Then I graduated from WAAPA and I was involved in musicals, here in Oz, touring around a little bit. And then my voice changed a little bit. My voice, my voice got higher. So, all of a sudden, the world of becoming an operatic tenor was potentially on the cards. I went overseas for a little while and auditioned for some competitions and some young artist programs and became a young artist at the Metropolitan Opera in New York. I was based there for three years and, and then stayed on another couple of years after that to do some more work at the MET and various other places before traveling around.


I’ve mainly done operatic stuff overseas, and bizarrely, done a lot of more musical theatre over here and a little less opera. It would be nice to do both. I’ve worked a lot with Barrie Kosky in Berlin.

Photo d'Alex Lewis et Claire O'Connor dans la production de Candide du Sydney Philharmonia Choir. Crédit photo : Grant Leslie
Photo of Alexander Lewis and Caroline O’Connor in the Sydney Philharmonia Choir production of Candide. Image credit: Grant Leslie

Yes, I saw you were at the Komische Oper Berlin as well.

Yeah, the Komische was great and Barrie and I crossed paths during my Lindemann days [The Metropolitan Opera’s Lindemann Young Artist Development Program] and I had an opportunity to audition for him. Given my theatre background and my physical abilities, particularly post WAAPA, I was dancing a lot and moving a lot, and my acting was always, ever front and centre for me in many ways. I think that was very much aligned with Barrie’s works, with the way he works, and the way Komische works as well.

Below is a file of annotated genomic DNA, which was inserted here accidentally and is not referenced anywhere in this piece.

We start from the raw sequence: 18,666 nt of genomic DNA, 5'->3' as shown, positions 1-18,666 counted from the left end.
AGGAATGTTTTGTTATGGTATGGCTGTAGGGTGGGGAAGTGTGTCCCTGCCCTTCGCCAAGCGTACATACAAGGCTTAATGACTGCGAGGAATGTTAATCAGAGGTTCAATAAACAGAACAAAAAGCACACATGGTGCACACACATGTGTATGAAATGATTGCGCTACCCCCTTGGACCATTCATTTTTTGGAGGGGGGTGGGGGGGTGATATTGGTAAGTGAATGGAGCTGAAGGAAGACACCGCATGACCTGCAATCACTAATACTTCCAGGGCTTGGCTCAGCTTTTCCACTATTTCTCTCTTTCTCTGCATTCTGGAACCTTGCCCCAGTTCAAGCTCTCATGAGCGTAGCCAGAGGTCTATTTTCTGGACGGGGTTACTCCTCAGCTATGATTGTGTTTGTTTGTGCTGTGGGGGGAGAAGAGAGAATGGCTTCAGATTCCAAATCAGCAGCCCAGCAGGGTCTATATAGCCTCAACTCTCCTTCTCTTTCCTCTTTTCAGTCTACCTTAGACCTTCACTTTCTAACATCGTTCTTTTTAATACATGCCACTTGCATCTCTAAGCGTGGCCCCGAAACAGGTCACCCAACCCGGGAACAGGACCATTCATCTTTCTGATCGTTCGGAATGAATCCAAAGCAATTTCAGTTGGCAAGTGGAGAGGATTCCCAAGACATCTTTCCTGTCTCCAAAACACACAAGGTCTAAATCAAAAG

So, I had some wonderful, opportunities and time and obviously COVID took some of those away recently. And Barrie is now off doing lots of other things all over the place. Being able to do that overseas has been pretty cool. And that’s one of the great things about Candide is that it sits in the middle. It really is right where kind of I sit between the two musical worlds. It’s nice.


This is a joint production between the State Theatre Company of South Australia and the State Opera Company of South Australia .

Yeah, there’s a lot of dialogue, for Mitchell especially. Chess, the musical, was the last thing I did in Adelaide, but I did The Merry Widow for State Opera a little while ago; abeautiful Graham Murphy production.. So, it’s a real bag of all sorts. It’s great.